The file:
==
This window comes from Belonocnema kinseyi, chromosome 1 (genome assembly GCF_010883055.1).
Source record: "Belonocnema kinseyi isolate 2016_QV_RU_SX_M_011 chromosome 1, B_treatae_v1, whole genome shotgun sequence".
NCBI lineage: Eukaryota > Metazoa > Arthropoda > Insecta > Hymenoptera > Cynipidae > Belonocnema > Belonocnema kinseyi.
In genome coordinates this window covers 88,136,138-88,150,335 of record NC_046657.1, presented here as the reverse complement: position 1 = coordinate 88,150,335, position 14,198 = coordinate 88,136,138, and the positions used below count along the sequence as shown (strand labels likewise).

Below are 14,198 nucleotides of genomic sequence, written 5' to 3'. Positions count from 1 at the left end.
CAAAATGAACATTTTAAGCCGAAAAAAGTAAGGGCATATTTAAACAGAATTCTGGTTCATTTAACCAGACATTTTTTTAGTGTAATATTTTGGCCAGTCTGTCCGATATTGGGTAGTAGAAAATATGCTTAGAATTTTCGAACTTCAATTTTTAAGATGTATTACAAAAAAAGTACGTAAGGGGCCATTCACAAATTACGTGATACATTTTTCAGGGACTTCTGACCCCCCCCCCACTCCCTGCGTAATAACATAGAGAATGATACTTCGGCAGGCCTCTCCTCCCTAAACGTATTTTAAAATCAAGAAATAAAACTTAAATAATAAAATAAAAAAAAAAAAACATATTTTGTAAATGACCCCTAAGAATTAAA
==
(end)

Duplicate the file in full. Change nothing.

This window comes from Belonocnema kinseyi, chromosome 1 (genome assembly GCF_010883055.1).
Source record: "Belonocnema kinseyi isolate 2016_QV_RU_SX_M_011 chromosome 1, B_treatae_v1, whole genome shotgun sequence".
NCBI lineage: Eukaryota > Metazoa > Arthropoda > Insecta > Hymenoptera > Cynipidae > Belonocnema > Belonocnema kinseyi.
In genome coordinates this window covers 88,136,138-88,150,335 of record NC_046657.1, presented here as the reverse complement: position 1 = coordinate 88,150,335, position 14,198 = coordinate 88,136,138, and the positions used below count along the sequence as shown (strand labels likewise).

Below are 14,198 nucleotides of genomic sequence, written 5' to 3'. Positions count from 1 at the left end.
CAAAATGAACATTTTAAGCCGAAAAAAGTAAGGGCATATTTAAACAGAATTCTGGTTCATTTAACCAGACATTTTTTTAGTGTAATATTTTGGCCAGTCTGTCCGATATTGGGTAGTAGAAAATATGCTTAGAATTTTCGAACTTCAATTTTTAAGATGTATTACAAAAAAAGTACGTAAGGGGCCATTCACAAATTACGTGATACATTTTTCAGGGACTTCTGACCCCCCCCCCACTCCCTGCGTAATAACATAGAGAATGATACTTCGGCAGGCCTCTCCTCCCTAAACGTATTTTAAAATCAAGAAATAAAACTTAAATAATAAAATAAAAAAAAAAAAACATATTTTGTAAATGACCCCTAAGAATTAAA